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William Gaddis published four novels during his lifetime, immense and complex books that helped inaugurate a new movement in American letters. Now comes his final work of fiction, a subtle, concentrated culmination of his art and ideas. For more than fifty years Gaddis collected notes for a book about the mechanization of the arts, told by way of a social history of the player piano in America. In the years before his death in 1998, he distilled the whole mass into a fiction, a dramatic monologue by an elderly man with a terminal illness. Continuing Gaddis's career-long reflection on those aspects of corporate technological culture that are uniquely destructive of the arts, Agape Agape is a stunning achievement from one of the indisputable masters of postwar American fiction.
|Publisher:||Penguin Publishing Group|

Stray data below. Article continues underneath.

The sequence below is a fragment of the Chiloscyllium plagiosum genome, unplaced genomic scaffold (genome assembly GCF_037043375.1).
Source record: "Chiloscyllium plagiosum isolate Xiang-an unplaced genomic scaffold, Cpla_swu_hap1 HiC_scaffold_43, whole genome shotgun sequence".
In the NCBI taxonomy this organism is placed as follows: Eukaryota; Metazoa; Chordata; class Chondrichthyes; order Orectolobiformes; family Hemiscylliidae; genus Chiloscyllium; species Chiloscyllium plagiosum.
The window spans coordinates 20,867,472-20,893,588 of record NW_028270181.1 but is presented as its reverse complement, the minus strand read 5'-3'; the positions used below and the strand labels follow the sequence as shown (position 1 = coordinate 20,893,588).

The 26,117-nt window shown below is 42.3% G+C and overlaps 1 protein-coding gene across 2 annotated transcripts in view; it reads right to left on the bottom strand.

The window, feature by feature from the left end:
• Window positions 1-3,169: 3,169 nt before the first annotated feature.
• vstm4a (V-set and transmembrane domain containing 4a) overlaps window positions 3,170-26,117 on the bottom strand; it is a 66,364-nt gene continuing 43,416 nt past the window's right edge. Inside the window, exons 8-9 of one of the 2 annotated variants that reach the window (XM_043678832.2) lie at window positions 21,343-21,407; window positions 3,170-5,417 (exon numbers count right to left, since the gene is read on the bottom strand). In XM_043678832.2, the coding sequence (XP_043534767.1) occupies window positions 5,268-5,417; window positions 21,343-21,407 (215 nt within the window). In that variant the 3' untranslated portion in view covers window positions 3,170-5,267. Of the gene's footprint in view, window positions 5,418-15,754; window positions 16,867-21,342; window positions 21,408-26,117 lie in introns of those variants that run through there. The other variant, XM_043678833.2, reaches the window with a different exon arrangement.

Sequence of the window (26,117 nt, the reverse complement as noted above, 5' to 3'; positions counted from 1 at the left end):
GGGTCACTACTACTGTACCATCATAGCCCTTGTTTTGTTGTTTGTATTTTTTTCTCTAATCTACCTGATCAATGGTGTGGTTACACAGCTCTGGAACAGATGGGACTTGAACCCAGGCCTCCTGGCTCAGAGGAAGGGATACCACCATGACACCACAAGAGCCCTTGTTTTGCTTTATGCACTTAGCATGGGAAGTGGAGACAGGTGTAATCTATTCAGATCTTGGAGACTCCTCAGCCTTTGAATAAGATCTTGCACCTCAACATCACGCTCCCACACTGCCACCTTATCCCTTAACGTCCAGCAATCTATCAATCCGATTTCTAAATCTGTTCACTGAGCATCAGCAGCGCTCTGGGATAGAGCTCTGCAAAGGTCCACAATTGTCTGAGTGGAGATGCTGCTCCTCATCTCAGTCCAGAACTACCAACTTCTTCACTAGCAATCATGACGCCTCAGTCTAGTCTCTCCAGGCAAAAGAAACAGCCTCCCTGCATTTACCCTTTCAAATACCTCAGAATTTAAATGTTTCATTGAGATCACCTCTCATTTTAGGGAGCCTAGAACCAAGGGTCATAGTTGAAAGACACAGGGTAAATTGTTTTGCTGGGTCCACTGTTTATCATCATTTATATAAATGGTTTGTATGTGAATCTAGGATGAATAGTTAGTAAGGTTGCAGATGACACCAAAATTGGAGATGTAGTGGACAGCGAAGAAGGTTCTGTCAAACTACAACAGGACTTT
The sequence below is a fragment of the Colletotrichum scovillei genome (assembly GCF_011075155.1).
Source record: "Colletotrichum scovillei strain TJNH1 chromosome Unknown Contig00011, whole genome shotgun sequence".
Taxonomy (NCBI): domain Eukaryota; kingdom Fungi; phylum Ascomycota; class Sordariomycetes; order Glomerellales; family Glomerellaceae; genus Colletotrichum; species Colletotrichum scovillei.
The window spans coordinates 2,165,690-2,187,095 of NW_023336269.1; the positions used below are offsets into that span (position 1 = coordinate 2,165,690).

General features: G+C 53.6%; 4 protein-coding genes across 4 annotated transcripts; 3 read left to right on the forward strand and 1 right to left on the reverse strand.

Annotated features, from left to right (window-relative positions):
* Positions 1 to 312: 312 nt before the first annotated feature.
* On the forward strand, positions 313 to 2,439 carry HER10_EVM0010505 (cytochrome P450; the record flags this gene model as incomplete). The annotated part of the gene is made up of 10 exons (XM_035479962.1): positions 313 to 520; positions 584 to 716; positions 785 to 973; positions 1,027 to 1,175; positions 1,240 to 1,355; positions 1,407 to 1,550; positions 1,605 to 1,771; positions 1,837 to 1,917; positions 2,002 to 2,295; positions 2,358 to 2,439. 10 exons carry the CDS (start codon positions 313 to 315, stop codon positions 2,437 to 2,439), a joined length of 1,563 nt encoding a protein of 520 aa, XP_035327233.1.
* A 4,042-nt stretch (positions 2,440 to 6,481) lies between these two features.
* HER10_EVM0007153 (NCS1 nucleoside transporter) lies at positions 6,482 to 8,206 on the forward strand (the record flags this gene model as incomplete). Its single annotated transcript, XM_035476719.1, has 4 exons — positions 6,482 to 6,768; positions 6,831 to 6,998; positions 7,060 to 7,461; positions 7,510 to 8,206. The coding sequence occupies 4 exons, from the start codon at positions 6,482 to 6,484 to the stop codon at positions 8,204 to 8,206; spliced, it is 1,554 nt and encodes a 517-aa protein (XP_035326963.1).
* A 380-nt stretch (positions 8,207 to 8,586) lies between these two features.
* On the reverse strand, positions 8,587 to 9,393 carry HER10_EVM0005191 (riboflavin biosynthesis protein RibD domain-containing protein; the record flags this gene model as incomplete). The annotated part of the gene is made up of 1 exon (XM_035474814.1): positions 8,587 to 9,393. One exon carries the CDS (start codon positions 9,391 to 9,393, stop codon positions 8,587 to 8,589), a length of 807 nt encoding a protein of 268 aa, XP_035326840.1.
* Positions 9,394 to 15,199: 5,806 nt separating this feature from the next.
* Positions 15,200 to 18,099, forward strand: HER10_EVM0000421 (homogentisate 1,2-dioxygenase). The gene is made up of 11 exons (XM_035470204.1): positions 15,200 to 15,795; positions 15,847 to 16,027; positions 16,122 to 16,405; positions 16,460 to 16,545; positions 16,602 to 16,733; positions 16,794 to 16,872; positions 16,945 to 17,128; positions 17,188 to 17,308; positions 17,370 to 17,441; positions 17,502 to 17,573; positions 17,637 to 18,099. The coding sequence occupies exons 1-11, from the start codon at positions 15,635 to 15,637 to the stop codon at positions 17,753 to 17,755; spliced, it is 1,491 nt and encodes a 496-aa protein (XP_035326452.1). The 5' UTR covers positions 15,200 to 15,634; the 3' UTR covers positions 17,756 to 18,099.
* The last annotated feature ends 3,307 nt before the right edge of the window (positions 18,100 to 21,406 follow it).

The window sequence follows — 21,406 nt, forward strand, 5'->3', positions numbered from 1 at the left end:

|Sold by:||Penguin Group|
|File size:||120 KB|
|Age Range:||18 Years|
About the Author
William Gaddis (1922-1998) was a master of the American novel who was frequently compared with Joyce, Nabokov, and Pynchon. Two of his novels, J R and A Frolic of His Own, won the National Book Award. He was a member of the American Academy of Arts and Letters and the recipient of a MacArthur Prize.
Date of Birth:December 29, 1922
Date of Death:December 17, 1998
Place of Birth:New York, New York
Place of Death:East Hampton, New York
Education:Attended Harvard University (no degree)
Most Helpful Customer Reviews
Agape Agape based on 0 ratings. 6 reviews.
Written from his death bed, the narrator delivers a powerful meditation on the importance of art, a writer's role in materializing thoughts for prosperity's sake, and, consequently, the purpose of one's life. Will resonate with intellectuals and non-intellectuals who question if one's life work can truly leave a long-standing imprint long after we are gone.
Hardcore Gaddis fans will appreciate this insight to his work and philosophy. A lot of us have waited a long time to see the perpetually edited work of Gaddis' best characters, Jack Gibbs.native son
Maddening, posthumous, short, this book was never meant to be published. It appears to be notes that were left out of the author's previous two novels. Read it as an addendum to "A Frolic of His Own' if you can't ever get enough of Gaddis.
There just seems to be something wrong about reading this book on an e-reader.